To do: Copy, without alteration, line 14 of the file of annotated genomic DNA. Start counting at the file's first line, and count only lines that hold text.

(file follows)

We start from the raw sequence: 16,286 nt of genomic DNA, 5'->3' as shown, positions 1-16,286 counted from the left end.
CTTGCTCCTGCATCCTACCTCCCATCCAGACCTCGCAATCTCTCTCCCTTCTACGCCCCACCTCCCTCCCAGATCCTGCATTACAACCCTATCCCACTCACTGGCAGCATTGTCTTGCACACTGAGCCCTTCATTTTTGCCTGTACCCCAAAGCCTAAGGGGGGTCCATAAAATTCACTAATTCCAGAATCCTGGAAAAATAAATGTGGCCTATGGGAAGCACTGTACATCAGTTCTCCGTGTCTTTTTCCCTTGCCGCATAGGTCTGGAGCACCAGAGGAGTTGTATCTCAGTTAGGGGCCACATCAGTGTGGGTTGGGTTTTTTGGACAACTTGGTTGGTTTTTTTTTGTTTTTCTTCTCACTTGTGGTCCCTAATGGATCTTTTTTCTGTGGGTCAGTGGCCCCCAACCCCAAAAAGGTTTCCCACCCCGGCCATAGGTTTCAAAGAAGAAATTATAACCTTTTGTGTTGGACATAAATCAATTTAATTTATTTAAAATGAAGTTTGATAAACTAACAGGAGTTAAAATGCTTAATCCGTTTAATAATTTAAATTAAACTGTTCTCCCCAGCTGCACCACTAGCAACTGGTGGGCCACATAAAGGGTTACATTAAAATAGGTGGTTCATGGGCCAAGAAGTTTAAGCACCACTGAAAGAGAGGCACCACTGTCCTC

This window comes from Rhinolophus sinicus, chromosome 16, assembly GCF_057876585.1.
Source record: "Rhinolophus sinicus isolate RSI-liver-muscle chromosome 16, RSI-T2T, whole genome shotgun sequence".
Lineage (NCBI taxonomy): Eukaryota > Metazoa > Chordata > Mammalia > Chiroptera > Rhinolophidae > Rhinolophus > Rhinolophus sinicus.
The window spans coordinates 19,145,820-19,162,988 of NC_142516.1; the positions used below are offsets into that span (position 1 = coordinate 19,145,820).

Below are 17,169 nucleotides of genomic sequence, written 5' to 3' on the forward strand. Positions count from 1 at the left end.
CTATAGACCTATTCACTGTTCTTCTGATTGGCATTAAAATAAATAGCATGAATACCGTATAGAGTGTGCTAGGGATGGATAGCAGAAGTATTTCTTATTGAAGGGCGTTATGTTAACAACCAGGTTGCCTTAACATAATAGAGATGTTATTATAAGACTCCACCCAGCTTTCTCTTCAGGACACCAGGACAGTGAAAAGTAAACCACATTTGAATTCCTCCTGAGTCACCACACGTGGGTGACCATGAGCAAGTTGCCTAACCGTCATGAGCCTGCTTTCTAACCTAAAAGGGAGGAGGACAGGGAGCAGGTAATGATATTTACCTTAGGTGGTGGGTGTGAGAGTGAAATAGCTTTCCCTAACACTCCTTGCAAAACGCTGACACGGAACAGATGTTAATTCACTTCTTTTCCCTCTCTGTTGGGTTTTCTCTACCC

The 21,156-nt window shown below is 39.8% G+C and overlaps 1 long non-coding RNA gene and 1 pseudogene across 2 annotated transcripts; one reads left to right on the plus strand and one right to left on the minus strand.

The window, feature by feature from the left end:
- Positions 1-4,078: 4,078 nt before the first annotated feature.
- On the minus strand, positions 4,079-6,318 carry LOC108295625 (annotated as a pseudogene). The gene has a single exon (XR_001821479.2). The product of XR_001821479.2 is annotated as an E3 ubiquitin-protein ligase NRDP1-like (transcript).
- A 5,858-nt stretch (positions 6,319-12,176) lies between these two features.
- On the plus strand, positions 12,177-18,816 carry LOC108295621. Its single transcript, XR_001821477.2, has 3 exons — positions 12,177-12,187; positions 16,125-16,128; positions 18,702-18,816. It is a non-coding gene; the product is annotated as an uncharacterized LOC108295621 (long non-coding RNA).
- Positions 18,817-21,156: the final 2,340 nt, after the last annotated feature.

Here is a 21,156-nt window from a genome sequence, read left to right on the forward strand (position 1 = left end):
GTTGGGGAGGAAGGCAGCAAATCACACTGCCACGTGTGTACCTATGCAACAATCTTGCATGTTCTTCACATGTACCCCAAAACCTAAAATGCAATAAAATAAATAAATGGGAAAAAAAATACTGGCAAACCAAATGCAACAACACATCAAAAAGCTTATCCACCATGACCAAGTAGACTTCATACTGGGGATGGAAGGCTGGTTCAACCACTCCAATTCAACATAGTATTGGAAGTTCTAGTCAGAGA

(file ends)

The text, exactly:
- On the plus strand, positions 12,177-18,816 carry LOC108295621. Its single transcript, XR_001821477.2, has 3 exons — positions 12,177-12,187; positions 16,125-16,128; positions 18,702-18,816. It is a non-coding gene; the product is annotated as an uncharacterized LOC108295621 (long non-coding RNA).